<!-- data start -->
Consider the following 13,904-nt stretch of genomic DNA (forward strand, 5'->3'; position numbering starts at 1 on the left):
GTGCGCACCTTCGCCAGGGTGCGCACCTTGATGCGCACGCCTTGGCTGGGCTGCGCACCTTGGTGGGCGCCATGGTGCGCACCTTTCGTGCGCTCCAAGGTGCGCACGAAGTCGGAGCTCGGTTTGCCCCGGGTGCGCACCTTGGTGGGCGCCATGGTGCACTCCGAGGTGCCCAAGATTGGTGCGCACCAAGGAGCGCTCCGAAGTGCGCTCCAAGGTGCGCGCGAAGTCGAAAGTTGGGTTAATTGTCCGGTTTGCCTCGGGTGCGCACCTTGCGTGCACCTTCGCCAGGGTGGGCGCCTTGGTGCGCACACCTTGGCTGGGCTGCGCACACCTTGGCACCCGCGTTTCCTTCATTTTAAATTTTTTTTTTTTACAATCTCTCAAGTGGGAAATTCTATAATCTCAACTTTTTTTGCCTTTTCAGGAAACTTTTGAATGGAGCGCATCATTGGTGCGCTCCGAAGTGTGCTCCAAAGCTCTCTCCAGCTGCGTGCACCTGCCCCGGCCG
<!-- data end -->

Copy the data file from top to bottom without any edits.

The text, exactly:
Consider the following 13,904-nt stretch of genomic DNA (forward strand, 5'->3'; position numbering starts at 1 on the left):
GTGCGCACCTTCGCCAGGGTGCGCACCTTGATGCGCACGCCTTGGCTGGGCTGCGCACCTTGGTGGGCGCCATGGTGCGCACCTTTCGTGCGCTCCAAGGTGCGCACGAAGTCGGAGCTCGGTTTGCCCCGGGTGCGCACCTTGGTGGGCGCCATGGTGCACTCCGAGGTGCCCAAGATTGGTGCGCACCAAGGAGCGCTCCGAAGTGCGCTCCAAGGTGCGCGCGAAGTCGAAAGTTGGGTTAATTGTCCGGTTTGCCTCGGGTGCGCACCTTGCGTGCACCTTCGCCAGGGTGGGCGCCTTGGTGCGCACACCTTGGCTGGGCTGCGCACACCTTGGCACCCGCGTTTCCTTCATTTTAAATTTTTTTTTTTTACAATCTCTCAAGTGGGAAATTCTATAATCTCAACTTTTTTTGCCTTTTCAGGAAACTTTTGAATGGAGCGCATCATTGGTGCGCTCCGAAGTGTGCTCCAAAGCTCTCTCCAGCTGCGTGCACCTGCCCCGGCCG